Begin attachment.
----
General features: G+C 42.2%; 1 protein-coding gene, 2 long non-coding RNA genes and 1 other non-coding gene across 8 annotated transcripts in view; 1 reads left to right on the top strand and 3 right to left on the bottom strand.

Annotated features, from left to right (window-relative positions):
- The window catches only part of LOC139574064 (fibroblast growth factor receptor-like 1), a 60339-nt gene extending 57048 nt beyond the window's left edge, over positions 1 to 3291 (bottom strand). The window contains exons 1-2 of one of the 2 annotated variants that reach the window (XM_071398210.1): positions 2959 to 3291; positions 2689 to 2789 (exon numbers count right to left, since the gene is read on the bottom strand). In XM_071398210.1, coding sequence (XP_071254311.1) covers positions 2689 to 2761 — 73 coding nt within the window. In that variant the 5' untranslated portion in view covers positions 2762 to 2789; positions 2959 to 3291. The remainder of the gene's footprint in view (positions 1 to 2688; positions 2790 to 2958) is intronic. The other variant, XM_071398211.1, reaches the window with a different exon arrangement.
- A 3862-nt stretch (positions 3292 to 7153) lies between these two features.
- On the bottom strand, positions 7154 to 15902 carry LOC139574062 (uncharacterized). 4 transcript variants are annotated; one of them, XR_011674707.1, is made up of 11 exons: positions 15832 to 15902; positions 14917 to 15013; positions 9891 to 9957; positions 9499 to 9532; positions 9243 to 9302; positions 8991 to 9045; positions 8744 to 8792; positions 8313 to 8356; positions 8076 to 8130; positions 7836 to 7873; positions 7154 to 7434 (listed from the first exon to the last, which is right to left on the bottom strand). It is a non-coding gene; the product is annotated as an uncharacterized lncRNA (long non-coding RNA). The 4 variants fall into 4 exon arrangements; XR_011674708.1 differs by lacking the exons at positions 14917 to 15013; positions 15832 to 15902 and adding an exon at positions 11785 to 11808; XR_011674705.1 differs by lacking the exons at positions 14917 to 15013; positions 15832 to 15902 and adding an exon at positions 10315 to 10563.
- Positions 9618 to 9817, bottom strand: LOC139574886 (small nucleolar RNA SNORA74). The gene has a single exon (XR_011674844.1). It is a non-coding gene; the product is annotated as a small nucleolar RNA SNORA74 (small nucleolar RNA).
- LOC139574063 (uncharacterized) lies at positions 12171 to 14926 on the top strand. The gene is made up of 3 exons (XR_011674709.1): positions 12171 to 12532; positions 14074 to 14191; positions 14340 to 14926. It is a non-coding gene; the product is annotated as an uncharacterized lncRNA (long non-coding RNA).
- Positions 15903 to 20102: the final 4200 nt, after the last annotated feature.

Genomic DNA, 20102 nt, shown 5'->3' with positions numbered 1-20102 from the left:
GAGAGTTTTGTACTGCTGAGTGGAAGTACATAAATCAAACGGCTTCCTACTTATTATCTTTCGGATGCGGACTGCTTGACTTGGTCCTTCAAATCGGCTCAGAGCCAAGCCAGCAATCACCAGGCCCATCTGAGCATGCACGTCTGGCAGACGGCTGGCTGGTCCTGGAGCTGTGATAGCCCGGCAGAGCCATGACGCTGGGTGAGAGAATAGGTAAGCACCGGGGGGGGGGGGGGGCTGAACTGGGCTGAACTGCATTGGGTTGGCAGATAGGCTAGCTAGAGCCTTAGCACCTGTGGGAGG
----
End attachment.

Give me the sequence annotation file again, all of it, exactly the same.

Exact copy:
General features: G+C 42.2%; 1 protein-coding gene, 2 long non-coding RNA genes and 1 other non-coding gene across 8 annotated transcripts in view; 1 reads left to right on the top strand and 3 right to left on the bottom strand.

Annotated features, from left to right (window-relative positions):
- The window catches only part of LOC139574064 (fibroblast growth factor receptor-like 1), a 60339-nt gene extending 57048 nt beyond the window's left edge, over positions 1 to 3291 (bottom strand). The window contains exons 1-2 of one of the 2 annotated variants that reach the window (XM_071398210.1): positions 2959 to 3291; positions 2689 to 2789 (exon numbers count right to left, since the gene is read on the bottom strand). In XM_071398210.1, coding sequence (XP_071254311.1) covers positions 2689 to 2761 — 73 coding nt within the window. In that variant the 5' untranslated portion in view covers positions 2762 to 2789; positions 2959 to 3291. The remainder of the gene's footprint in view (positions 1 to 2688; positions 2790 to 2958) is intronic. The other variant, XM_071398211.1, reaches the window with a different exon arrangement.
- A 3862-nt stretch (positions 3292 to 7153) lies between these two features.
- On the bottom strand, positions 7154 to 15902 carry LOC139574062 (uncharacterized). 4 transcript variants are annotated; one of them, XR_011674707.1, is made up of 11 exons: positions 15832 to 15902; positions 14917 to 15013; positions 9891 to 9957; positions 9499 to 9532; positions 9243 to 9302; positions 8991 to 9045; positions 8744 to 8792; positions 8313 to 8356; positions 8076 to 8130; positions 7836 to 7873; positions 7154 to 7434 (listed from the first exon to the last, which is right to left on the bottom strand). It is a non-coding gene; the product is annotated as an uncharacterized lncRNA (long non-coding RNA). The 4 variants fall into 4 exon arrangements; XR_011674708.1 differs by lacking the exons at positions 14917 to 15013; positions 15832 to 15902 and adding an exon at positions 11785 to 11808; XR_011674705.1 differs by lacking the exons at positions 14917 to 15013; positions 15832 to 15902 and adding an exon at positions 10315 to 10563.
- Positions 9618 to 9817, bottom strand: LOC139574886 (small nucleolar RNA SNORA74). The gene has a single exon (XR_011674844.1). It is a non-coding gene; the product is annotated as a small nucleolar RNA SNORA74 (small nucleolar RNA).
- LOC139574063 (uncharacterized) lies at positions 12171 to 14926 on the top strand. The gene is made up of 3 exons (XR_011674709.1): positions 12171 to 12532; positions 14074 to 14191; positions 14340 to 14926. It is a non-coding gene; the product is annotated as an uncharacterized lncRNA (long non-coding RNA).
- Positions 15903 to 20102: the final 4200 nt, after the last annotated feature.

Genomic DNA, 20102 nt, shown 5'->3' with positions numbered 1-20102 from the left:
GAGAGTTTTGTACTGCTGAGTGGAAGTACATAAATCAAACGGCTTCCTACTTATTATCTTTCGGATGCGGACTGCTTGACTTGGTCCTTCAAATCGGCTCAGAGCCAAGCCAGCAATCACCAGGCCCATCTGAGCATGCACGTCTGGCAGACGGCTGGCTGGTCCTGGAGCTGTGATAGCCCGGCAGAGCCATGACGCTGGGTGAGAGAATAGGTAAGCACCGGGGGGGGGGGGGGGCTGAACTGGGCTGAACTGCATTGGGTTGGCAGATAGGCTAGCTAGAGCCTTAGCACCTGTGGGAGG